News of the Week: Summer School, Sorry Soaps, and the Wonders of the Space Sausage

In the news for the week ending August 12, 2022, are a swipe into third, the invention of pickleball, a scientist’s joke, Olivia Newton-John, and more.


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Time to Go to Staples!

I’ve known this for several years now, but it will never not be odd to me. Many schools have already started the new school year.

A friend of mine in Georgia mentioned that his kids started school the first week of August. Isn’t it hot in Georgia in August? I’m going to assume they have air conditioning and cold peaches.

When I was a kid here in Massachusetts, we always started school after Labor Day. August was “the summer” and September “the fall,” and I always assumed that every city and state did the same thing. I actually assumed this until I was in my 50s, which tells you how much I pay attention to what’s going on in other states.

I thought it was a uniform thing for kids in the U.S. Labor Day is the last hurrah and then kids and parents go into “school mode.” But I guess that everyone has to get into school mode at different times. I assume there are no school years that start in July.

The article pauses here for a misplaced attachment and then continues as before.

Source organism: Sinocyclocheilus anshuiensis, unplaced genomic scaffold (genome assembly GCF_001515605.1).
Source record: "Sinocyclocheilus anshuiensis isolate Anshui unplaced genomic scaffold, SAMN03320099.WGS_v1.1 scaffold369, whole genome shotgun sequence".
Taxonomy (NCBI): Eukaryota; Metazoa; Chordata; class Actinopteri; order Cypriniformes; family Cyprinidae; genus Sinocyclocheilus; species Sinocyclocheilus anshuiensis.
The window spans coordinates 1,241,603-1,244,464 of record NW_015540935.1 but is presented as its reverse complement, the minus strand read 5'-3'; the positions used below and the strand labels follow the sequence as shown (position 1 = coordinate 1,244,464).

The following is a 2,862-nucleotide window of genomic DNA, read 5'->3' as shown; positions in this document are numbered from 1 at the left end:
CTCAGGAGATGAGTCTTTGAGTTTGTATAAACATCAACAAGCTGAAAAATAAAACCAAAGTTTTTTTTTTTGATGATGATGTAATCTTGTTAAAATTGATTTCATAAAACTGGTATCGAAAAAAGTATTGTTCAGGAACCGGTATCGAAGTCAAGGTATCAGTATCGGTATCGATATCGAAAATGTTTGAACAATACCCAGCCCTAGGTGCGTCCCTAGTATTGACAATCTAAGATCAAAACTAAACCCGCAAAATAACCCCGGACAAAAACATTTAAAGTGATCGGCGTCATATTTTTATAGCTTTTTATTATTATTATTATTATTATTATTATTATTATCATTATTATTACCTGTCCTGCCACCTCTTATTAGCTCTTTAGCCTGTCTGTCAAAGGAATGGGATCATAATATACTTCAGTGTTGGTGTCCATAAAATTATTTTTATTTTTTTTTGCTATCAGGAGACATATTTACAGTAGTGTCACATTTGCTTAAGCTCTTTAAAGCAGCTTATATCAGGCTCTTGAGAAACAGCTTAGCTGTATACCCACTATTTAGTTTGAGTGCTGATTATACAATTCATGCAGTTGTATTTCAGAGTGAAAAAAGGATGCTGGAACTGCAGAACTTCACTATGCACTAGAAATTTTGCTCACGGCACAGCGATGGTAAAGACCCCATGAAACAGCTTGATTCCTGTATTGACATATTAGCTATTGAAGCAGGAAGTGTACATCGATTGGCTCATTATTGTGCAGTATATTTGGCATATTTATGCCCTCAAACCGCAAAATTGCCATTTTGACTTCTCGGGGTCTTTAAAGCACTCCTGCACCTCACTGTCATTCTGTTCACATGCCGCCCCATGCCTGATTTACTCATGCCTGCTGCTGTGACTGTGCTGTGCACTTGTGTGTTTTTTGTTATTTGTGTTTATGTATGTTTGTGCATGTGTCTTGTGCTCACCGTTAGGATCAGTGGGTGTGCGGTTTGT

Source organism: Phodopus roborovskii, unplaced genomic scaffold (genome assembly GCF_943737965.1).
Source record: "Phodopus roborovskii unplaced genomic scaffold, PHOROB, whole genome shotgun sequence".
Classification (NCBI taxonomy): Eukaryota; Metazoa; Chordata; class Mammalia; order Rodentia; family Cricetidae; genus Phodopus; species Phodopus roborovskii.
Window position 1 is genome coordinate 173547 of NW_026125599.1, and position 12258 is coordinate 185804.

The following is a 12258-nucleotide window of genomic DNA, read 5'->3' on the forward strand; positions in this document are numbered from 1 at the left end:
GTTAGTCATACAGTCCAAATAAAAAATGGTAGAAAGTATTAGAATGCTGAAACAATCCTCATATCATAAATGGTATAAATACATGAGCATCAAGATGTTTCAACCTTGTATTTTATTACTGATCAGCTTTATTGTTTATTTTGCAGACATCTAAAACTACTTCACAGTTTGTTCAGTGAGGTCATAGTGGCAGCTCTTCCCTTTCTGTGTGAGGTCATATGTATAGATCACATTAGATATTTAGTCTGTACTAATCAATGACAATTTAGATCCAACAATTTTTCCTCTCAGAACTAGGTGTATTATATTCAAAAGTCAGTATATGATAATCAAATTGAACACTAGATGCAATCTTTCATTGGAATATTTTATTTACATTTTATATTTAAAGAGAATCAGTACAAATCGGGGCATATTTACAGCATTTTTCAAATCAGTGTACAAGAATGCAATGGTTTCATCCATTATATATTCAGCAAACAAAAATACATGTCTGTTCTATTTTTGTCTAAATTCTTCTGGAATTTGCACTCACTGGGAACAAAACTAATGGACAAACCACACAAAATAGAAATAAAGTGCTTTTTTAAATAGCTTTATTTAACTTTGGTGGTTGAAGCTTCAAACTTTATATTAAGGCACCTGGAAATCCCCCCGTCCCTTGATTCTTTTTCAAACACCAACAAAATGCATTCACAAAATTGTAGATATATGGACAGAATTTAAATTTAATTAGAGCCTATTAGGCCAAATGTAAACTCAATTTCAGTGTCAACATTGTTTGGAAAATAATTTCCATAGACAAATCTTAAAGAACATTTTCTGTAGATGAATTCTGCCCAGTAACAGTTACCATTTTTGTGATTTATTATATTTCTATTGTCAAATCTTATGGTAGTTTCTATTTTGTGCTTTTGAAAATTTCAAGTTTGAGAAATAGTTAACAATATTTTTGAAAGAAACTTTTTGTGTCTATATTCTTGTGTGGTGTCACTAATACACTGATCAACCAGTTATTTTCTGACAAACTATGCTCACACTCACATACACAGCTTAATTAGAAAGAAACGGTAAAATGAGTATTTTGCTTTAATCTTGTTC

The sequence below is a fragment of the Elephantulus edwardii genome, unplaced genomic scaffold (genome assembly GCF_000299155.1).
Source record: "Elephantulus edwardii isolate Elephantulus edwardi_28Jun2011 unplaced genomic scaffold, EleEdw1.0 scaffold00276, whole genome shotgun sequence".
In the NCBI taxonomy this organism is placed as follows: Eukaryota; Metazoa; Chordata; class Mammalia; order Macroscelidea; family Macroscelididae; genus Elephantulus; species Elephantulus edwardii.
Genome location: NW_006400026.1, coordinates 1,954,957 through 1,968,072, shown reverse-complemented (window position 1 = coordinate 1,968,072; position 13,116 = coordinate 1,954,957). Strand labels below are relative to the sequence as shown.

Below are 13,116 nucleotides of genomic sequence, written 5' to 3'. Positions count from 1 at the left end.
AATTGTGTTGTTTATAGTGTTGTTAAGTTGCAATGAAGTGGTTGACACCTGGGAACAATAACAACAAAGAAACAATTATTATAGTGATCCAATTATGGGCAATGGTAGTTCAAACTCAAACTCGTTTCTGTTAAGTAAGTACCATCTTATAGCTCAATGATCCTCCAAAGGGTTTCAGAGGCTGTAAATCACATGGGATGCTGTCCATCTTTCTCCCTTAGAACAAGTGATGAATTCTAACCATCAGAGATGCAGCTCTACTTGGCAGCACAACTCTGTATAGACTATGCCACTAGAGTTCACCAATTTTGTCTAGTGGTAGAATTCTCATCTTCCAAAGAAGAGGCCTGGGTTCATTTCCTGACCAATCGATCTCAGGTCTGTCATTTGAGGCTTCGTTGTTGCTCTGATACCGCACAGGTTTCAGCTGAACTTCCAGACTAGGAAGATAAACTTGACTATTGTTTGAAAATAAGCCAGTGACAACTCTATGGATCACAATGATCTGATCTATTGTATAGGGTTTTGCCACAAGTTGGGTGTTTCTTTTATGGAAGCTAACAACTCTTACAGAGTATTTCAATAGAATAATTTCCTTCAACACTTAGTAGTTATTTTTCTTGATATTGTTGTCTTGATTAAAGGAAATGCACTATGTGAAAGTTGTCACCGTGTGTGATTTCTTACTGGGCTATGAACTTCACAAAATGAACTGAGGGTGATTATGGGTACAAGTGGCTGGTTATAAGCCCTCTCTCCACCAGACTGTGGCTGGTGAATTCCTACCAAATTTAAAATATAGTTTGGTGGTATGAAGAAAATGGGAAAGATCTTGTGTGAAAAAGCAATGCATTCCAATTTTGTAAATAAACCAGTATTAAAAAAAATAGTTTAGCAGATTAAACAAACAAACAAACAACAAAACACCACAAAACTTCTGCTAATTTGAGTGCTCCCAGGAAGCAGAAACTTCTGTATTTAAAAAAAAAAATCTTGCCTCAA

Actually, I assumed wrong.

These Are the Streams of Our Lives

Don’t look now, but soap operas are vanishing from broadcast television. This has been a long time coming — All My Children and One Life to Live ended years ago, and even my beloved Guiding Light ended in 2009 — and right now there are only four soaps left on the air: The Young and the Restless (which started in 1973) and The Bold and the Beautiful (1987) on CBS, General Hospital (1963) on ABC, and NBC’s Days of Our Lives (1965). And now that last one is about to go to streaming.

After 57 years on NBC, the network has announced that it will be moving to the Peacock streaming service on September 12. It wouldn’t have been able to continue otherwise, which shows you how much money and time the networks really want to give to soaps these days. So now if you want to find out if Marlena is going to be possessed again you’re going to have to pony up some cash every month.

(I’ve never watched the show so I’m just guessing that Marlena is still on the show and is still getting possessed.)

It’s astonishing to think how many soap operas used to be on the networks and how popular they were. Now it’s  cheaper to go with talk shows, celebrity nonsense, and news programming (Days of Our Lives will be replaced by something called NBC News Daily, because we need more news on TV).

Don’t Tell Me We’re Not Addicted to Our Phones

Rodolfo Castro of the Pittsburgh Pirates slid into third base in a game against the Arizona Diamondbacks on Tuesday night … and his cellphone fell out of his pocket. If you’re keeping score, it was an iPhone.

This happened to Ted Williams once. He was at bat against the Yankees and when he swung his Filofax fell out of his pants.

Who Invented Pickleball?